Houston, TX asked in Estate Planning for Tennessee

Q: Can I contest a holographic will written in TN in 1998?

My dad wrote the will 3 days before he died. He was assisted by his step son-in-law, a federal district judge. My sister and I were not mentioned in the will. My dad had told me he had a will 2 years before he died and that he had provided for us in that will.

Related Topics:
1 Lawyer Answer
Christina Norris
Christina Norris
  • Licensed in Tennessee

A: The answer depends on IF and WHEN the 1998 will has been/was admitted to probate. After a will is admitted to common form probate in Tennessee and notice is given to the heirs at law, a challenge may be brought within two years. When a willl is challenged based on claims of undue influence and lack of cmental capacity, a court can consider a number of "suspicious factors" including, for example: (1) your father's age; (2) your father's poor health; (3) any facts tending to proof the will was actively procured by another who benefited; (4) the fact that the terms of the will differed from your father's prior stated intentions. Claims of undue influence and lack of mental capacity are difficult to prove, even when they are timely brought, and are highly fact-dependent. If the 1998 will was admitted to common form probate within the last 2 years,then, yes, it could be challenged.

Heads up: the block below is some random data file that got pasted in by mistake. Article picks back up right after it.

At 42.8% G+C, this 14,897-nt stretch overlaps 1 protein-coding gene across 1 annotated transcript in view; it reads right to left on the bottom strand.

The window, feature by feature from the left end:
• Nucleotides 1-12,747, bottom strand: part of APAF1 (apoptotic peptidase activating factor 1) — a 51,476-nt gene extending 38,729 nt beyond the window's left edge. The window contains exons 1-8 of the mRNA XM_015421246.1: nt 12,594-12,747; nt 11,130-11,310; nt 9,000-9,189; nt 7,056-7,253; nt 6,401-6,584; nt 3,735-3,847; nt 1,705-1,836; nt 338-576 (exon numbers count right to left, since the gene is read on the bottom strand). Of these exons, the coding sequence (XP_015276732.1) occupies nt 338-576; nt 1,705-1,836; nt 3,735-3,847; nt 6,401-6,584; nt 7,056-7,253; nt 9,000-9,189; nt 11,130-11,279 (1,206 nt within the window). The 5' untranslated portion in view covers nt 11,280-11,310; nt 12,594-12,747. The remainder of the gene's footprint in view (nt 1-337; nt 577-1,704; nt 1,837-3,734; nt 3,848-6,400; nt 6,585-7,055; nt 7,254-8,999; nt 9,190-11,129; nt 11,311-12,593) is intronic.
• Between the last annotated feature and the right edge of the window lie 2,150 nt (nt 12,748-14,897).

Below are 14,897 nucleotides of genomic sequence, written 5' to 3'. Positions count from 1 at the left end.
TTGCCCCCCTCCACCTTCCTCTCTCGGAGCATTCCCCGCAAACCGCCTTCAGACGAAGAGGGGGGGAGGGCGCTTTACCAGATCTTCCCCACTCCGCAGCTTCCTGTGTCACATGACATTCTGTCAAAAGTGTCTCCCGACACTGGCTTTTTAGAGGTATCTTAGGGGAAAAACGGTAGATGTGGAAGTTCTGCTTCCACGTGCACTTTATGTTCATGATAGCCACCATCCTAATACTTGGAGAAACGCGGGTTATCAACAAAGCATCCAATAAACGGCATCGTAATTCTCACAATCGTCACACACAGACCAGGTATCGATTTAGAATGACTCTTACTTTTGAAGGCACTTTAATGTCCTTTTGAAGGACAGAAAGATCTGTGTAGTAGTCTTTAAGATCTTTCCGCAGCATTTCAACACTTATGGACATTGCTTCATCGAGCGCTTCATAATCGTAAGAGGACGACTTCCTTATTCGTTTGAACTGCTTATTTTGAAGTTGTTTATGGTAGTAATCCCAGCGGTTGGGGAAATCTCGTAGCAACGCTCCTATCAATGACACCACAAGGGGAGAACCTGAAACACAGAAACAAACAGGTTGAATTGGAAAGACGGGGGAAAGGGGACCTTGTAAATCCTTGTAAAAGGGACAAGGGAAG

Justia Ask a Lawyer is a forum for consumers to get answers to basic legal questions. Any information sent through Justia Ask a Lawyer is not secure and is done so on a non-confidential basis only.

The use of this website to ask questions or receive answers does not create an attorney–client relationship between you and Justia, or between you and any attorney who receives your information or responds to your questions, nor is it intended to create such a relationship. Additionally, no responses on this forum constitute legal advice, which must be tailored to the specific circumstances of each case. You should not act upon information provided in Justia Ask a Lawyer without seeking professional counsel from an attorney admitted or authorized to practice in your jurisdiction. Justia assumes no responsibility to any person who relies on information contained on or received through this site and disclaims all liability in respect to such information.

Justia cannot guarantee that the information on this website (including any legal information provided by an attorney through this service) is accurate, complete, or up-to-date. While we intend to make every attempt to keep the information on this site current, the owners of and contributors to this site make no claims, promises or guarantees about the accuracy, completeness or adequacy of the information contained in or linked to from this site.